- Connolly, J.K., J.M. Watkins, C.C. Marshall, J.M. Adams, L.G. Rudstam, and L.A. Błędzki. 2018. Brachionusl eydigii (Monogononta: Ploima) reported from the western basin of Lake Erie. Journal of Great Lakes Research 44: 1123-1126.
- Connolly, J.K., J.M. Watkins, E.K. Hinchey, L.G. Rudstam, and J.W. Reid. 2019. The Asian cyclopoid copepod Mesocyclops pehpeiensis (Hu 1943) reported from the western basin of Lake Erie. Journal of Great Lakes Research 45: 196-201.
- Cudmore, B., L.A. Jones, N.E. Mandrak, J.M. Dettmers, D.C. Chapman, C.S. Kolar, and G. Conover. 2016. Ecological Risk Assessment of Grass Carp (Ctenopharyngodon idella) for the Great Lakes Basin. Fisheries and Oceans Canada.
- Duggan, I.C., P.D. Champion, and H.J. MacIsaac. 2018. Invertebrates associated with aquatic plants bought from aquarium stores in Canada and New Zealand. Biological Invasions 20: 3167-3178.
- Embke, H.S., P.M. Kocovsky, C.A. Richter, J.J. Pritt, C.M. Mayer, and S.S. Qian. 2016. First direct confirmation of grass carp spawning in a Great Lakes tributary. Journal of Great Lakes Research 42: 899-903.
- Illinois-Indiana Sea Grant. 2019. New Zealand mudsnail: U.S. Geological Survey, Nonindigenous Aquatic Species Database, Gainesville, FL, and NOAA Great Lakes Aquatic Nonindigenous Species Information System, Ann Arbor, Michigan, USA https://nas.er.usgs.gov/queries/greatlakes/FactSheet.aspx?SpeciesID=1008&Potential=N&Type=1&HUCNumber=DHuron, Revision Date: 9/25/2012, Access Date: 7/1/2019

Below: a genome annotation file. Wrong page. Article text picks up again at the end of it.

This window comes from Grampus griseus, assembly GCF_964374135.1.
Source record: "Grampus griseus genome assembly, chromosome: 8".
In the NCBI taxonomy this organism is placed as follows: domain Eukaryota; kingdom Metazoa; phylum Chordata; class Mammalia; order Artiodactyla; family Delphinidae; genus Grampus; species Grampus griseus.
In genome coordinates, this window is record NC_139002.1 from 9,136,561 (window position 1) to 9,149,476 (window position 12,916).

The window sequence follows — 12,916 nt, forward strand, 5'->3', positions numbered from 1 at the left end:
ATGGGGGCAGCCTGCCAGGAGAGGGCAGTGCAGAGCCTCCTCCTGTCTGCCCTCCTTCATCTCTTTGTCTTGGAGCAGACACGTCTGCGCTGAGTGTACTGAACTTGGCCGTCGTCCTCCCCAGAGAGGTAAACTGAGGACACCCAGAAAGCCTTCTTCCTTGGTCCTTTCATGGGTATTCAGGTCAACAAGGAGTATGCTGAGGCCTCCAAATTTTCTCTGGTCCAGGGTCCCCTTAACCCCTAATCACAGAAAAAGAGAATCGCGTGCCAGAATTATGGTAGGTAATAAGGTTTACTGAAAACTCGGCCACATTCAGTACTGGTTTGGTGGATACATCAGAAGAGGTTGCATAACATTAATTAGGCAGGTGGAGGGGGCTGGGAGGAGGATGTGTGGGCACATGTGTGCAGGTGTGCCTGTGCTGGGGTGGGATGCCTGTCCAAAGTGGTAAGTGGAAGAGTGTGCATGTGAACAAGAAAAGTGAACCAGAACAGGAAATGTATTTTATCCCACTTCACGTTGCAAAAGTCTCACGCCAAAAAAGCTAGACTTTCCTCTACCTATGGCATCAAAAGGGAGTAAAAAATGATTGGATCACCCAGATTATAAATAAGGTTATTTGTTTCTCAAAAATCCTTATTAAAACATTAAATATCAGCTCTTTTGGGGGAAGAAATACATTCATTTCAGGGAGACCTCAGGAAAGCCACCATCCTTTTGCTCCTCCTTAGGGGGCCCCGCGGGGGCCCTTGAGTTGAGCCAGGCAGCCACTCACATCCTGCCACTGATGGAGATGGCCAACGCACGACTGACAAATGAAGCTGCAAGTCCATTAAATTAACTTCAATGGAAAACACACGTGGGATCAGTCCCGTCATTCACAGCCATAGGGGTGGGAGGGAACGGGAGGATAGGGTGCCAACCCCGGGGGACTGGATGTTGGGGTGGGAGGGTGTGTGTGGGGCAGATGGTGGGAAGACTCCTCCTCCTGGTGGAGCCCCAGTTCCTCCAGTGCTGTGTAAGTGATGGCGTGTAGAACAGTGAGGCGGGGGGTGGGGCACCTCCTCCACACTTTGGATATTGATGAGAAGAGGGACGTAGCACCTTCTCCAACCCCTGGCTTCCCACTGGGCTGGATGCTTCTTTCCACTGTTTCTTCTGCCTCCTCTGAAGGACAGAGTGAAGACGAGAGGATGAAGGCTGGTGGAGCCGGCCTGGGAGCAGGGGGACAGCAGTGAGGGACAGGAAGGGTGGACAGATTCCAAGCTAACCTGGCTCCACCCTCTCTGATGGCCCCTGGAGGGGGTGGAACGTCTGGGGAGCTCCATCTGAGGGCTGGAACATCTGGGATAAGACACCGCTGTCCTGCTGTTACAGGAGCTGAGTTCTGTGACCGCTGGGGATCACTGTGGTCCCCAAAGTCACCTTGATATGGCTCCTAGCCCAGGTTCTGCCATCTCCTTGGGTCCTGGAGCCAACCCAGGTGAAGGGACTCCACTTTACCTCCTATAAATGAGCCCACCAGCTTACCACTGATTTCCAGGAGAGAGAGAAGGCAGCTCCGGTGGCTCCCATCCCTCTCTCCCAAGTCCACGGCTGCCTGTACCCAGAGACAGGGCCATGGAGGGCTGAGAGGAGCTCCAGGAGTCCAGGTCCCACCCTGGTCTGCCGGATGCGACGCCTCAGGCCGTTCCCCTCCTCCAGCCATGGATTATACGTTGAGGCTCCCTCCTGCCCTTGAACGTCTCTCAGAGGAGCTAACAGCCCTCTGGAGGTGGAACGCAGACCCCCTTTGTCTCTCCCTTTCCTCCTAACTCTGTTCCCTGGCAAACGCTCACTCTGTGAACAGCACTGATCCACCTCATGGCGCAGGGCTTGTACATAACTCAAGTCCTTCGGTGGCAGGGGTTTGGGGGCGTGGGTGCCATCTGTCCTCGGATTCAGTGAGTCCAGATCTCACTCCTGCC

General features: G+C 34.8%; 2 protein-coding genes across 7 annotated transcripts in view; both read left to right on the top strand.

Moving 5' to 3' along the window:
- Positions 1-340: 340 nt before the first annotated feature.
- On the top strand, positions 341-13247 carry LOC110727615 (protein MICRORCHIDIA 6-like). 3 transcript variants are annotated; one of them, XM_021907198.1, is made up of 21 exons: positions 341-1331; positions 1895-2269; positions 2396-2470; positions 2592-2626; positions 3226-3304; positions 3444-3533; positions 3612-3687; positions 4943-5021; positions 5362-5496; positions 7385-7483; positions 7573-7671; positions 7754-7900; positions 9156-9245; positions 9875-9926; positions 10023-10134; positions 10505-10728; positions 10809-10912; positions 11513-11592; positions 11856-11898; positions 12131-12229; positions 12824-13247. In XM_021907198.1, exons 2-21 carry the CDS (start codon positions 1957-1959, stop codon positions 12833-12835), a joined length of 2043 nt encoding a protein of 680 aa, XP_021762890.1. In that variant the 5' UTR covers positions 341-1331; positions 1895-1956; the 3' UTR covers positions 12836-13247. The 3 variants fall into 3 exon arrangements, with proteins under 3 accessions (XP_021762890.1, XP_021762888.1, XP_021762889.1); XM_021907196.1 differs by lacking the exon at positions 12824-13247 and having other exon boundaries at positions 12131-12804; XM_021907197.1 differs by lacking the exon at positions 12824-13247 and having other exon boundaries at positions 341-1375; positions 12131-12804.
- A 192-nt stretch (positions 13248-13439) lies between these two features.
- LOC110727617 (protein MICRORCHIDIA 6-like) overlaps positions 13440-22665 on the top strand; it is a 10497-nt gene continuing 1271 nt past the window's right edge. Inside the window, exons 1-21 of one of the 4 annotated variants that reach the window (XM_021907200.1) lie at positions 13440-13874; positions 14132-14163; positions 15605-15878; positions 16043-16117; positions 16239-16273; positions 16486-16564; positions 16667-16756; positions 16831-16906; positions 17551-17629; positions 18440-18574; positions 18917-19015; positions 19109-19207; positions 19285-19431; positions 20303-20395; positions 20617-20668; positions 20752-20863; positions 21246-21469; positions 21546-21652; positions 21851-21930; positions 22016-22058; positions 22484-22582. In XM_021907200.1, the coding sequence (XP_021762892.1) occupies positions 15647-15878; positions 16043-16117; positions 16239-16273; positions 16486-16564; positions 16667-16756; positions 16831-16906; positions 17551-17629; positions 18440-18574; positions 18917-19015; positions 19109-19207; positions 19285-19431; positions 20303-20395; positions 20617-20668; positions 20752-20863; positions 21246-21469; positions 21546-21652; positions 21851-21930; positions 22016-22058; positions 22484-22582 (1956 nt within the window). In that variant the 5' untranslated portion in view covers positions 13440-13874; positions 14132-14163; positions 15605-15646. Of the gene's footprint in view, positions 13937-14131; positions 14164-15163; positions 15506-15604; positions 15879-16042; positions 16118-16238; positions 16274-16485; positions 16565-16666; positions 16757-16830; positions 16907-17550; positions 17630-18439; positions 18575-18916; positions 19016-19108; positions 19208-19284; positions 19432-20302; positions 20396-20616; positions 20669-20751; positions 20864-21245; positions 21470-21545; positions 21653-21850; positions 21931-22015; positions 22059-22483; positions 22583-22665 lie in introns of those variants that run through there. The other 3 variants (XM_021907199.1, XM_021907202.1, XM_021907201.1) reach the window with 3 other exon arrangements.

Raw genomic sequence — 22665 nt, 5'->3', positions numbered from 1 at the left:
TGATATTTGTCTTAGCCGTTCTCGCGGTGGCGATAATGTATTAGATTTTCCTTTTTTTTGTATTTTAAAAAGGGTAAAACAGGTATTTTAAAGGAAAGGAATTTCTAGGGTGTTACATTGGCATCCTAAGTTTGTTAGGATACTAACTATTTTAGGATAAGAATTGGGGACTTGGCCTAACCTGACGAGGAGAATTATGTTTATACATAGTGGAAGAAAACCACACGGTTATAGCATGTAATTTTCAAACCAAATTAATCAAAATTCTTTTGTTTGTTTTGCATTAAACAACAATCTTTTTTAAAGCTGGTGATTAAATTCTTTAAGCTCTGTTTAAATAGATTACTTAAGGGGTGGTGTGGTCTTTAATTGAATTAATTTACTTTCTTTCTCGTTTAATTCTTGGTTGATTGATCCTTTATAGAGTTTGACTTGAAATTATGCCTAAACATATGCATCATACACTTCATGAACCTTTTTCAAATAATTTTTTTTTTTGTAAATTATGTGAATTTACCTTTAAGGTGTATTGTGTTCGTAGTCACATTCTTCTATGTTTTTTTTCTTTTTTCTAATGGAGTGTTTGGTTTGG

- International Marine Organization (IMO). 2016. International convention for the control and management of ships’ ballast water and sediments. International Maritime Organization, London. http://www.imo.org/en/About/Conventions/ListOfConventions/Pages/International-Convention-for-the-Control-and-Management-of-Ships’-Ballast-Waterand-Sediments-(BWM).aspx.
- Johengen, T., D.F. Reid, G.L. Fahnenstiel, H.J. MacIsaac, F.C. Dobbs, M. Doblin, G. Ruiz, and P.T. Jenkins. 2005. A final report for the project: assessment of transoceanic NOBOB vessels and low-salinity ballast water as vectors for non-indigenous species introductions to the Great Lakes. National Oceanic and Atmospheric Administration, Great Lakes Environmental Research Laboratory, and University of Michigan, Cooperative Institute for Limnology and Ecosystems Research, Ann Arbor, Michigan, USA.
- Lower, E.I., and R. Sturtevant. 2019. Diaphanosoma fluviatile Hansen 1899. U.S. Geological Survey, Nonindigenous Aquatic Species Database, Gainesville, FL, and NOAA Great Lakes Aquatic Nonindigenous Species Information System, Ann Arbor, MI, https://nas.er.usgs.gov/queries/greatlakes/FactSheet.aspx?SpeciesID=73&Potential=Y&Type=2&HUCNumber=DGreatLakes, Revision Date: 8/10/2018, Access Date: 6/6/2019.
- Ricciardi, A. 2006. Patterns of invasion in the Laurentian Great Lakes in relation to changes in vector activity. Diversity and Distributions 12: 425− 433.